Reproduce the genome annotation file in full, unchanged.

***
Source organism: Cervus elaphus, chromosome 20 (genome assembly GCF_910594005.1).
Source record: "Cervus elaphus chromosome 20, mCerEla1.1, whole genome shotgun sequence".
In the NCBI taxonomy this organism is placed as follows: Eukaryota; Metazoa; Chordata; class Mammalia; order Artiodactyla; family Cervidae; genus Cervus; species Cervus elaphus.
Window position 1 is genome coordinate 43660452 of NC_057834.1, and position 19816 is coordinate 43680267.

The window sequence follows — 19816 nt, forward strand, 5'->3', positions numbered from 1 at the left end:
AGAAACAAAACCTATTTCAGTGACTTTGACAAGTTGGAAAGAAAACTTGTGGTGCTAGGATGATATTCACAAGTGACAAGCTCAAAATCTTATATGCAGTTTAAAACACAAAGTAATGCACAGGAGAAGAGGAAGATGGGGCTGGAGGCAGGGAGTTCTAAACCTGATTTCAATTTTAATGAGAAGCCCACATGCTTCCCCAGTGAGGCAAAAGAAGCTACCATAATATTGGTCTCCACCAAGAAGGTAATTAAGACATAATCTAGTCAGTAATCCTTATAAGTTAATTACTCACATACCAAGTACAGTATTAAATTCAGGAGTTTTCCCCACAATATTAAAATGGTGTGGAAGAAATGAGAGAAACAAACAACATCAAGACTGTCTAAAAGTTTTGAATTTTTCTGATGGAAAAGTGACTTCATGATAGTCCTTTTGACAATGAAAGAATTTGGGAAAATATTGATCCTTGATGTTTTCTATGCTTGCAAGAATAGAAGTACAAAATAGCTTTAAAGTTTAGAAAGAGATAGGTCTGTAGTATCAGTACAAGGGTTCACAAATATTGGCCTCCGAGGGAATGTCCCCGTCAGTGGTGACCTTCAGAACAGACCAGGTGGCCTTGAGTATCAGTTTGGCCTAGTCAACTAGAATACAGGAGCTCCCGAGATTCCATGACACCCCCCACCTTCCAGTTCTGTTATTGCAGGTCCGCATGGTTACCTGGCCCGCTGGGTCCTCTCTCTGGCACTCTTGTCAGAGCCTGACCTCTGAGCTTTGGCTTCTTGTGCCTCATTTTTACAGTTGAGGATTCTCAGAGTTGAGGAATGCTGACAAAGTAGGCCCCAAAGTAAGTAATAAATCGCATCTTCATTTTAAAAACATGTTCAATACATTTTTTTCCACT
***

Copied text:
Source organism: Cervus elaphus, chromosome 20 (genome assembly GCF_910594005.1).
Source record: "Cervus elaphus chromosome 20, mCerEla1.1, whole genome shotgun sequence".
In the NCBI taxonomy this organism is placed as follows: Eukaryota; Metazoa; Chordata; class Mammalia; order Artiodactyla; family Cervidae; genus Cervus; species Cervus elaphus.
Window position 1 is genome coordinate 43660452 of NC_057834.1, and position 19816 is coordinate 43680267.

The window sequence follows — 19816 nt, forward strand, 5'->3', positions numbered from 1 at the left end:
AGAAACAAAACCTATTTCAGTGACTTTGACAAGTTGGAAAGAAAACTTGTGGTGCTAGGATGATATTCACAAGTGACAAGCTCAAAATCTTATATGCAGTTTAAAACACAAAGTAATGCACAGGAGAAGAGGAAGATGGGGCTGGAGGCAGGGAGTTCTAAACCTGATTTCAATTTTAATGAGAAGCCCACATGCTTCCCCAGTGAGGCAAAAGAAGCTACCATAATATTGGTCTCCACCAAGAAGGTAATTAAGACATAATCTAGTCAGTAATCCTTATAAGTTAATTACTCACATACCAAGTACAGTATTAAATTCAGGAGTTTTCCCCACAATATTAAAATGGTGTGGAAGAAATGAGAGAAACAAACAACATCAAGACTGTCTAAAAGTTTTGAATTTTTCTGATGGAAAAGTGACTTCATGATAGTCCTTTTGACAATGAAAGAATTTGGGAAAATATTGATCCTTGATGTTTTCTATGCTTGCAAGAATAGAAGTACAAAATAGCTTTAAAGTTTAGAAAGAGATAGGTCTGTAGTATCAGTACAAGGGTTCACAAATATTGGCCTCCGAGGGAATGTCCCCGTCAGTGGTGACCTTCAGAACAGACCAGGTGGCCTTGAGTATCAGTTTGGCCTAGTCAACTAGAATACAGGAGCTCCCGAGATTCCATGACACCCCCCACCTTCCAGTTCTGTTATTGCAGGTCCGCATGGTTACCTGGCCCGCTGGGTCCTCTCTCTGGCACTCTTGTCAGAGCCTGACCTCTGAGCTTTGGCTTCTTGTGCCTCATTTTTACAGTTGAGGATTCTCAGAGTTGAGGAATGCTGACAAAGTAGGCCCCAAAGTAAGTAATAAATCGCATCTTCATTTTAAAAACATGTTCAATACATTTTTTTCCACT